Artist & Sculptor
[1880 - 1959]
The New Age ( Volume 14, Number 8 )
London: The New Age Press, Ltd., 1913-12-25
full issue online free
via Modernist Journals Project modjour.org
The Rock Drill by Jacob Epstein (1913-14), reconstruction by Ken Cook and Ann Christopher RA, after the dismantled original, 1973-4. © Estate of Jacob Epstein; photograph: © Birmingham Museum & Art Gallery
The image shows the sculpture 'The Rock Drill' (1913) by British sculptor Jacob Epstein as it was displayed at the Brighton City Art Gallery December 1913 to January 1914 .
The Modernism Lab at Yale University
Torso in Metal from 'The Rock Drill' 1913–4Text below from The Tate:
The artist stated in The Sculptor Speaks, 1931, p.45:
“The Rock Drill” is not entirely abstract. It is a conception of a thing I knew well in New York and is my feeling of that thing as a living entity, translated into terms of sculpture. It is a thing prophetic of much of the great war and as such within the experience of nearly all and has therefore very definite human associations.He wrote further in Autobiography, 1940, p.56:
‘It was in the experimental pre-war days of 1913 that I was fired to do the rock-drill, and my ardour for machinery (short-lived) expended itself upon the purchase of an actual drill, second-hand, and upon this I made and mounted a machine-like robot, visored, menacing, and carrying within itself its progeny, protectively ensconced. Here is the armed, sinister figure of today and tomorrow. No humanity, only the terrible Frankenstein's monster we have made ourselves into....
It's ironic that Jacob Epstein's Rock Drill sculpture
became an iconic emblem for Vorticism, Futurist
sculpture, and the 'new art'. It's easy to
see why - the powerful, direct imagery conveys not only
the force of a man merged with the force of a drill, but
a man merged with the new social norm of sharing his
life and life actions with the machinery of his
age. And his age became our age.
Like many of the Vorticists, Epstein later dismissed the machine aesthetic in art, but instead of merely claiming a lack of interest, he extrapolated on his views in Chapter Six of his memoir "Let There Be Sculpture", which is freely available online at archive.org . An Excerpt is below.
NOTE: Thanks to the efforts of Richard Cork who wrote the monumental study of Vorticism (Vorticism and Abstract Art in the First Machine Age, 2 vols.), Rock Drill was reconstructed by Ken Cook and Ann Christopher RA, after the dismantled original in 1973-4.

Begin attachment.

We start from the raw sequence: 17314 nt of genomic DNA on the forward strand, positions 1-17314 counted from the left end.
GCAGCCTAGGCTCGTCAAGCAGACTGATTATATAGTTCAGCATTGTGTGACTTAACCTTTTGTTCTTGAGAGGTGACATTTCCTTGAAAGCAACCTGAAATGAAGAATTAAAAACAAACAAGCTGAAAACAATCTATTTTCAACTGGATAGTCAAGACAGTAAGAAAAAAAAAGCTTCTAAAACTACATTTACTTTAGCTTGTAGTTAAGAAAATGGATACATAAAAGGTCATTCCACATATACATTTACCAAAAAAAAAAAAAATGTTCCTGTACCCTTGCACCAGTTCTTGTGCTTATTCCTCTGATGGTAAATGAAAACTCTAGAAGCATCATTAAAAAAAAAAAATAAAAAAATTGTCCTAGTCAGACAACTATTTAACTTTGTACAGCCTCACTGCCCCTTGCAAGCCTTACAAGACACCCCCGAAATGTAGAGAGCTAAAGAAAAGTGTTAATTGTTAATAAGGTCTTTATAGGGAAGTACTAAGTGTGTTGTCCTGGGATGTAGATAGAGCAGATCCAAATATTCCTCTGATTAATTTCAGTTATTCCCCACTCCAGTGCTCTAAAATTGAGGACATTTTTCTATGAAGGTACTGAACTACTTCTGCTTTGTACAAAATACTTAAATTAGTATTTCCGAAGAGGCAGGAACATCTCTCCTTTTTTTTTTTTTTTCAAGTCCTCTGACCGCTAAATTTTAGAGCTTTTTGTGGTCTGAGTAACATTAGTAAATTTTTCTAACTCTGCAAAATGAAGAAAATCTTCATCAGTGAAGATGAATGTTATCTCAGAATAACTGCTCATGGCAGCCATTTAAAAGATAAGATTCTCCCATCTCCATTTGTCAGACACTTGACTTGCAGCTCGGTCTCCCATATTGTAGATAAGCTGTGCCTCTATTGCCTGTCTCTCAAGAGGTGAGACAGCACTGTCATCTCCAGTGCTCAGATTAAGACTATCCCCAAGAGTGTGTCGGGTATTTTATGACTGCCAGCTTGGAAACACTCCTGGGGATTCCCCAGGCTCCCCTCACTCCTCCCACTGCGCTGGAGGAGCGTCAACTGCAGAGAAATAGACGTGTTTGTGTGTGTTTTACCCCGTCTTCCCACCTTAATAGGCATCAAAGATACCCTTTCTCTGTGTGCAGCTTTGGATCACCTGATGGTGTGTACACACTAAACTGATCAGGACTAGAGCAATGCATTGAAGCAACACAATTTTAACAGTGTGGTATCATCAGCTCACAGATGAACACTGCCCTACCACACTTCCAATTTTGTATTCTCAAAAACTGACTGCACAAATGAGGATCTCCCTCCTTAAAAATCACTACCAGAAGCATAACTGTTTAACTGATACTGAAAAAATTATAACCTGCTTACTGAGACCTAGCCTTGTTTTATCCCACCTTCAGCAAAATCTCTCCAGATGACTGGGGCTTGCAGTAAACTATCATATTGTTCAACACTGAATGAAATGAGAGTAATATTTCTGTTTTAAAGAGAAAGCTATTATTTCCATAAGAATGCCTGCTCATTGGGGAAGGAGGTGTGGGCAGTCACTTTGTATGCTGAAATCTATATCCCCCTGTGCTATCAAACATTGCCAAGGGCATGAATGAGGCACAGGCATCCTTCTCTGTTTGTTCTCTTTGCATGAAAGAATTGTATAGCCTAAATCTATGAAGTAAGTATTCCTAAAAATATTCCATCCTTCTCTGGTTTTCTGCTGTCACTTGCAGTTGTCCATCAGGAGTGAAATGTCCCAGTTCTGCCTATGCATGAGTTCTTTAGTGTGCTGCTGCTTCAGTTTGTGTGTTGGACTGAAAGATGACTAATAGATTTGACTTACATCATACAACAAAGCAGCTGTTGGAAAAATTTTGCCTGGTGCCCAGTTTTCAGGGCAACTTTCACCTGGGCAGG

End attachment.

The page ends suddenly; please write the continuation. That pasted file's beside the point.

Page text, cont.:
LET THERE BE SCULPTURE
G.P. Putnam's Sons
New York, 1940
full text free online at:
|Jacob Epstein on Rock Drill
Chapter Six: Abstractionists and Futurists. A Philosopher Friend (1913-1917) [p. 49]It was in the experimental pre-war days of 1913 that I was fired to do the Rock Drill, and my ardor for machinery (shortlived) expended itself upon the purchase of an actual drill, second hand, and upon this I made and mounted a machinelike robot, visored, menacing, and carrying within itself its progeny, protectively ensconced. Here is the armed, sinister figure of today and tomorrow. No humanity, only the terrible Frankenstein we have made our selves into. I exhibited this work complete in plaster at the London Group, and I remember Gaudier-Brzeska was very enthusiastic about it when, in 1913, he visited my studio with Ezra Pound to view it - Pound started expatiating on the work. Gaudier turned on him and snapped, "Shut up. You understand nothing."
Later I lost my interest in machinery and discarded the drill. I cast in metal only the upper part of the figure.
In reviewing this period and its concern with abstract forms, I cannot see that sculptors who took up abstraction later and used it made any advance on the 1913-14 period, or produced more novel forms, although with surrealism came in the use of mannequins from shop windows and castings from life; also the incorporation of loaves of bread, lunatic collections of nails, and bird cages. Actual movement is not novel either, for I had thought of attaching pneumatic power to my rock drill and setting it in motion, thus completing every potentiality of form and movement in one single work. All this, I realized, was really child's play, like those toy circuses that children get going and which fill them with such excitement. This kind of excitement is far removed from the nature of the aesthetic experience and satisfaction that sculpture should give. In our attempts to extend the range of sculpture we are led into extravagance and puerility.
also reminisces about Gaudier-Brzeska at several
points in the book:
Left and Far Right: Anthony D'Offay Gallery ; Center: Leicester Galleries
Left: Tate Museum ; Center: www.benuri.org.uk ; Right: Female Figure, Anthony D'Offay Gallery
The Tate Museum
has a compelling series of photos
of Jacob Epstein's sculptures:
Jacob and The Angel
by an unknown photographer
below is a small sample
Film of Jacob Epstein's studio accompanied
by comments from the sculptor on his work.
From the BBC's art programme
broadcast in 1958
by Barratt's Photo Press Ltd
Flashpoint Magazine: a Journal of the Arts and Politics - Issue #17